2nd Circ. Should Remand Louboutin Red Sole IP Suit: INTA (Law360)
By Jacqueline Bell
The International Trademark Association weighed in Monday on Christian Louboutin SA's trademark and unfair competition suit against Yves Saint Laurent America Inc. over red-soled shoes, urging the Second Circuit to force the trial court to reconsider its view of Louboutin's red mark.
In an amicus brief, the association argued that the lower court had incorrectly considered Louboutin's trademark on red soles as a broad claim to the color red, rather than the narrower claim Louboutin made in its trademark registration of "a lacquered red sole on footwear," thereby improperly viewing the case as a bid by Louboutin to bar fashion industry competitors from using red.
"Overlooking the definition in the registration, the court then evaluated the mark as if it were merely a color that an artist or designer would use, rather than a valid trademark identifying the source of appellants' goods," the association said.
The INTA said it was not taking any position on whether Louboutin or YSL should ultimately prevail in the high-profile trademark fight, but was only asking the Second Circuit to send the case back to the lower court with advice on how to properly analyze Louboutin's red sole mark.
"To analyze the registration properly in accordance with the Lanham Act, the district court would begin with the presumption that the red sole mark is a distinctive identifier of Louboutin goods and thus a valid trademark," the INTA said. "The court would then consider and weigh the evidence proffered by the parties on the question of validity, and determine whether appellants had rebutted the presumption by a preponderance of the evidence."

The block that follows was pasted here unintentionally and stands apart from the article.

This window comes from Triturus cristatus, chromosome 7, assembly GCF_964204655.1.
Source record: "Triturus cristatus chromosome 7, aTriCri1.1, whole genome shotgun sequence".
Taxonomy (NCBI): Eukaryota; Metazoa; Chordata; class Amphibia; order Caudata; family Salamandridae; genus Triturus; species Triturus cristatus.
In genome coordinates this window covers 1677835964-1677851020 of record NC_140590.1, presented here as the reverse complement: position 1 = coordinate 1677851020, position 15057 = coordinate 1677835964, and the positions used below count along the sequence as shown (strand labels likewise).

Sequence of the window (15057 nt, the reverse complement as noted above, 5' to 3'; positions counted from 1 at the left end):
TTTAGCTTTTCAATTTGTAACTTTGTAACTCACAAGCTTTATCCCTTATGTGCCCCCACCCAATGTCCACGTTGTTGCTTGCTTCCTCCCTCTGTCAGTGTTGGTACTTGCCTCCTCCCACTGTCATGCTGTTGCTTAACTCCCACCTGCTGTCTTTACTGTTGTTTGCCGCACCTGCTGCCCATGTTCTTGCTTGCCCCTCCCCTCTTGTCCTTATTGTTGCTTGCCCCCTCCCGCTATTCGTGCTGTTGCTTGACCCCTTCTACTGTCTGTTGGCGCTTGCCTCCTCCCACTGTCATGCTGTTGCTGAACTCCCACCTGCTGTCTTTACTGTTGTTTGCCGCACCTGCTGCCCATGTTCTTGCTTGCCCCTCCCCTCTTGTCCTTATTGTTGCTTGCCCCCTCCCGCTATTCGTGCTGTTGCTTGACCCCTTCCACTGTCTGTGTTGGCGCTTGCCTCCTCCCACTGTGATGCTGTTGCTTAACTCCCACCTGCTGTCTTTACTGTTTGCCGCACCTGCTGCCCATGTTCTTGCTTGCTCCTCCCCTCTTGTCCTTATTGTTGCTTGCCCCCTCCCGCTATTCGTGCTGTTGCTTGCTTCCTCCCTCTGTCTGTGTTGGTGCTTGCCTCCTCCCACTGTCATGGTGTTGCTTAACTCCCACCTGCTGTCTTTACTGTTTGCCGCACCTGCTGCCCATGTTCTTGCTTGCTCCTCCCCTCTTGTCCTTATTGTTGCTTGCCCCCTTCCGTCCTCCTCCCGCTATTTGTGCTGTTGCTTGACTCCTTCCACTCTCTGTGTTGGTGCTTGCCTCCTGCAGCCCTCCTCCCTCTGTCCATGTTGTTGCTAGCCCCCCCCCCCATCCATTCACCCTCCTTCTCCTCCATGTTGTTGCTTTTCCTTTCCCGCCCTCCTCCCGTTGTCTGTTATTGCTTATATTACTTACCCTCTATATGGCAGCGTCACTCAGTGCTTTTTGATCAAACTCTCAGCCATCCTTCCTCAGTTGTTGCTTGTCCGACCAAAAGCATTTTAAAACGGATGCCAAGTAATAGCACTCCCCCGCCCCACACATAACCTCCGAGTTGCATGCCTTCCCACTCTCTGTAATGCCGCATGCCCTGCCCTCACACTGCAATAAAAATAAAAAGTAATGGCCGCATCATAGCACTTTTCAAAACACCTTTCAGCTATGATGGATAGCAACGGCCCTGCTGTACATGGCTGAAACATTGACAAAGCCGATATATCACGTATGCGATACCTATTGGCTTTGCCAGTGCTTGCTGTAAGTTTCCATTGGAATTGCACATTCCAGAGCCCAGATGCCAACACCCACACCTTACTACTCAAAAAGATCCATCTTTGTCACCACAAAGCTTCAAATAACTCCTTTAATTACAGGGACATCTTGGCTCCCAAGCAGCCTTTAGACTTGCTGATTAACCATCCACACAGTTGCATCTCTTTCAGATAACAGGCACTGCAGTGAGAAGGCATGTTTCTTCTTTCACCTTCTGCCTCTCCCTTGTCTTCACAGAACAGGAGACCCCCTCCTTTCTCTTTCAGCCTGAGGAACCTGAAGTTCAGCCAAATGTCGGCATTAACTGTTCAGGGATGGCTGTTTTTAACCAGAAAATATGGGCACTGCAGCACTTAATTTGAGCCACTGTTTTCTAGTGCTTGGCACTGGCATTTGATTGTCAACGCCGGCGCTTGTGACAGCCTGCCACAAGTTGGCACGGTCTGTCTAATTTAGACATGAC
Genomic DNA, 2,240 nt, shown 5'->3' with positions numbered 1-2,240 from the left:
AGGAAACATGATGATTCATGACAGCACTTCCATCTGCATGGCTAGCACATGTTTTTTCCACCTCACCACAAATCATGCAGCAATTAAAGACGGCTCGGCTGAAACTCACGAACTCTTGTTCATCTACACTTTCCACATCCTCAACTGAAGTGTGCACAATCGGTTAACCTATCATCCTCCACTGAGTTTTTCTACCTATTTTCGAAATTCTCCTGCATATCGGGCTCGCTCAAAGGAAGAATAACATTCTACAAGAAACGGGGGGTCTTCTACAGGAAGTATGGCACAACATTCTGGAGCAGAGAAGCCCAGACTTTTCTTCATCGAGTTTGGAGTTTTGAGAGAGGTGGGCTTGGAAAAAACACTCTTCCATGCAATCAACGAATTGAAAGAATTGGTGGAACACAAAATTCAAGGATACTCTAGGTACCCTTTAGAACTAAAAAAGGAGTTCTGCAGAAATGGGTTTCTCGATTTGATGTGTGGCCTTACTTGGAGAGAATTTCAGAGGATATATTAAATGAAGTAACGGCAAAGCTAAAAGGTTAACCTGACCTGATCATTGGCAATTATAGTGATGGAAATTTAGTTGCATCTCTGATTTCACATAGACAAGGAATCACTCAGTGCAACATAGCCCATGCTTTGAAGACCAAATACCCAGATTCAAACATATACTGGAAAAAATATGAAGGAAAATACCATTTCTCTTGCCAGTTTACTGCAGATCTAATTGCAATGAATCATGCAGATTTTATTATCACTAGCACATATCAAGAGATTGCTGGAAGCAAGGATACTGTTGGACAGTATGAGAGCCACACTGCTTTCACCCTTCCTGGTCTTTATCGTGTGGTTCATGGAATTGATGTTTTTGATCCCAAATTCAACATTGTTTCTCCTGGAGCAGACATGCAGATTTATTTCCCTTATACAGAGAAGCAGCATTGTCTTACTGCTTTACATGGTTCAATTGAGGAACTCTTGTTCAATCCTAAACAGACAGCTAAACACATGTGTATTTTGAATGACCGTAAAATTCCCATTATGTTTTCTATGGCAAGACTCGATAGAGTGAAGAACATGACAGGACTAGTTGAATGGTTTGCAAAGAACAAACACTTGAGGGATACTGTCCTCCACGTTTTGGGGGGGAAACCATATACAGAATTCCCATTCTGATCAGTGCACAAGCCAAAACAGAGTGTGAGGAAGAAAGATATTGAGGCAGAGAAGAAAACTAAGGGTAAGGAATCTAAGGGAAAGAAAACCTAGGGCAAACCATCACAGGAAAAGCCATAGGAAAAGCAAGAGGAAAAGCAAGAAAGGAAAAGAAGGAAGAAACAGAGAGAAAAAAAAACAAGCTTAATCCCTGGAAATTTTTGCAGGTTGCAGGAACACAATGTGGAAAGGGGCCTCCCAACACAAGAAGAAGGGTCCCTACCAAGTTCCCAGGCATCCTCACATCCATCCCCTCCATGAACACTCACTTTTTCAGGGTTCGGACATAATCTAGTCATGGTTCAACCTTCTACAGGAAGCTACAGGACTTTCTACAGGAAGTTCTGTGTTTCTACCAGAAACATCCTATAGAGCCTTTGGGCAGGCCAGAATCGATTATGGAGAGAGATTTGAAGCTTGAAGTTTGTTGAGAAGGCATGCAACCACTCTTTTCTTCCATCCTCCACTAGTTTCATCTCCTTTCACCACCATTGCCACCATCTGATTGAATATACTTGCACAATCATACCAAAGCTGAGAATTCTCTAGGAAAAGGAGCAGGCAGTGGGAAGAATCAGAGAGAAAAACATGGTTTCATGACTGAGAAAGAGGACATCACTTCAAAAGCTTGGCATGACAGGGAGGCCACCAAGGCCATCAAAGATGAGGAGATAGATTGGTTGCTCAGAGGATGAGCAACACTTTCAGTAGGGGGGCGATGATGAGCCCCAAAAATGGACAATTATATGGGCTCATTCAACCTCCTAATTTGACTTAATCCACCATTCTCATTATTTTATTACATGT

Louboutin is appealing U.S. District Judge Victor Marrero's decision to deny its request for a preliminary injunction barring YSL from selling several shoe models while Louboutin pursues claims the footwear violates its 2008 trademark on red outer soles on women's shoes. Louboutin maintains YSL is trying to take advantage of the cachet associated with Louboutin's red lacquered soles by making its own shoes with nearly identical red bottoms.
Though previous courts have agreed to grant trademark protection to single colors used to identify brands in industrial contexts, the judge concluded that in fashion, color does more than just highlight a product's source.
Judge Marrero subsequently indicated that he might cancel the trademark based on his finding but put off consideration of the issue pending the outcome of Louboutin's appeal.
David Bernstein of Debevoise & Plimpton LLP, who represents YSL, told Law 360 Tuesday that Judge Marrero was "exactly right" in denying Louboutin's request for a preliminary injunction.
"We look forward to presenting YSL's arguments to the court of appeals when we file our brief next month and remain confident that the court will uphold the denial of the preliminary injunction," Bernstein said.
An attorney for Louboutin was not immediately available to comment.
The INTA is represented by Janet L. Cullum and John W. Crittenden of Cooley LLP and Susan J. Hightower of Pirkey Barber LLP.
Louboutin is represented by Harley I. Lewin and Lee C. Bromberg of McCarter & English LLP.
YSL is represented by David Bernstein, Jyotin Hamid, Jill van Berg and Rayna Feldman of Debevoise & Plimpton LLP.
The case is Christian Louboutin SA v. Yves Saint Laurent America Inc., case number 11-3303, in the U.S. Court of Appeals for the Second Circuit.
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